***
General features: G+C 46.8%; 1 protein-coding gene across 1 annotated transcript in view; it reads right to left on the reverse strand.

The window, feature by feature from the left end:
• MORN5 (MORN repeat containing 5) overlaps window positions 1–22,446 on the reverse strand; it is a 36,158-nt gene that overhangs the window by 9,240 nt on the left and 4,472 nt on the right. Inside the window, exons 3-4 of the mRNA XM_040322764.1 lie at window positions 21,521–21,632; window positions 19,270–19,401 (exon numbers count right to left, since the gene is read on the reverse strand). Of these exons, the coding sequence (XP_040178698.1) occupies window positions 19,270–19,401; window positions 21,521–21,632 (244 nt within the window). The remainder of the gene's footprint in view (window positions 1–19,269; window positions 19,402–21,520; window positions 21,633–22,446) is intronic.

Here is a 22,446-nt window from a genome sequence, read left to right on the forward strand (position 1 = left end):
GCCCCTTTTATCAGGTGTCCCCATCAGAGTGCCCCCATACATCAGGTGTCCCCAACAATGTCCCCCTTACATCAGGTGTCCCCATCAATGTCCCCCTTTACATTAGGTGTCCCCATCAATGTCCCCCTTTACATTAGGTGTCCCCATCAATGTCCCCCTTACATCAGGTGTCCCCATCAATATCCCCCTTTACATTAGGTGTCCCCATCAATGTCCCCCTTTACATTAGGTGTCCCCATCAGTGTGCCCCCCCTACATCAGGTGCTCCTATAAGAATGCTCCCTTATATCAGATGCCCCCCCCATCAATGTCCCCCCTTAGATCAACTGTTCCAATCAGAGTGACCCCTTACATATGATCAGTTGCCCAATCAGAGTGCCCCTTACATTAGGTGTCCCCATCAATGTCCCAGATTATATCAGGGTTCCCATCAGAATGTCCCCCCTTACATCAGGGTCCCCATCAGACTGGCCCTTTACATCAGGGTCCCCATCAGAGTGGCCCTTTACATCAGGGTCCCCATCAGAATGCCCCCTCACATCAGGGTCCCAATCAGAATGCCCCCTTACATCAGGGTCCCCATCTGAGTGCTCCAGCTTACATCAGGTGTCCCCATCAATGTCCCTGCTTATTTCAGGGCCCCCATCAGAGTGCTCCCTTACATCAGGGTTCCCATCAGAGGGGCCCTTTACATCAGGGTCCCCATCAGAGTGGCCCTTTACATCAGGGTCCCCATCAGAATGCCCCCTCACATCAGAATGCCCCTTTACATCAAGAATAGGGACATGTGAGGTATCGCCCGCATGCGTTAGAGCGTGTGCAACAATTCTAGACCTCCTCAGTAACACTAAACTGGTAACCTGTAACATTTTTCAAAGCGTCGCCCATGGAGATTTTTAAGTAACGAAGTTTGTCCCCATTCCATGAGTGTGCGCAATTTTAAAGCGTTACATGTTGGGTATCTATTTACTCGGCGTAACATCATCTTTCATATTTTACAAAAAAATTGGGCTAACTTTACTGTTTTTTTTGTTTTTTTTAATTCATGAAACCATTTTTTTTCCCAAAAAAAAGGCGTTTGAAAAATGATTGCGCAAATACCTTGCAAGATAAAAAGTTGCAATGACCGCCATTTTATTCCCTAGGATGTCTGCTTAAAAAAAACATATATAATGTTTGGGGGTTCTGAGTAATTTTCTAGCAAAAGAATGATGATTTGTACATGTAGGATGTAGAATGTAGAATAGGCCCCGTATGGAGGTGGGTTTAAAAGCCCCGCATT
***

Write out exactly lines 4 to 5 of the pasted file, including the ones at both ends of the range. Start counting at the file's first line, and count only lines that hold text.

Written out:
Here is a 22,446-nt window from a genome sequence, read left to right on the forward strand (position 1 = left end):
GCCCCTTTTATCAGGTGTCCCCATCAGAGTGCCCCCATACATCAGGTGTCCCCAACAATGTCCCCCTTACATCAGGTGTCCCCATCAATGTCCCCCTTTACATTAGGTGTCCCCATCAATGTCCCCCTTTACATTAGGTGTCCCCATCAATGTCCCCCTTACATCAGGTGTCCCCATCAATATCCCCCTTTACATTAGGTGTCCCCATCAATGTCCCCCTTTACATTAGGTGTCCCCATCAGTGTGCCCCCCCTACATCAGGTGCTCCTATAAGAATGCTCCCTTATATCAGATGCCCCCCCCATCAATGTCCCCCCTTAGATCAACTGTTCCAATCAGAGTGACCCCTTACATATGATCAGTTGCCCAATCAGAGTGCCCCTTACATTAGGTGTCCCCATCAATGTCCCAGATTATATCAGGGTTCCCATCAGAATGTCCCCCCTTACATCAGGGTCCCCATCAGACTGGCCCTTTACATCAGGGTCCCCATCAGAGTGGCCCTTTACATCAGGGTCCCCATCAGAATGCCCCCTCACATCAGGGTCCCAATCAGAATGCCCCCTTACATCAGGGTCCCCATCTGAGTGCTCCAGCTTACATCAGGTGTCCCCATCAATGTCCCTGCTTATTTCAGGGCCCCCATCAGAGTGCTCCCTTACATCAGGGTTCCCATCAGAGGGGCCCTTTACATCAGGGTCCCCATCAGAGTGGCCCTTTACATCAGGGTCCCCATCAGAATGCCCCCTCACATCAGAATGCCCCTTTACATCAAGAATAGGGACATGTGAGGTATCGCCCGCATGCGTTAGAGCGTGTGCAACAATTCTAGACCTCCTCAGTAACACTAAACTGGTAACCTGTAACATTTTTCAAAGCGTCGCCCATGGAGATTTTTAAGTAACGAAGTTTGTCCCCATTCCATGAGTGTGCGCAATTTTAAAGCGTTACATGTTGGGTATCTATTTACTCGGCGTAACATCATCTTTCATATTTTACAAAAAAATTGGGCTAACTTTACTGTTTTTTTTGTTTTTTTTAATTCATGAAACCATTTTTTTTCCCAAAAAAAAGGCGTTTGAAAAATGATTGCGCAAATACCTTGCAAGATAAAAAGTTGCAATGACCGCCATTTTATTCCCTAGGATGTCTGCTTAAAAAAAACATATATAATGTTTGGGGGTTCTGAGTAATTTTCTAGCAAAAGAATGATGATTTGTACATGTAGGATGTAGAATGTAGAATAGGCCCCGTATGGAGGTGGGTTTAAAAGCCCCGCATT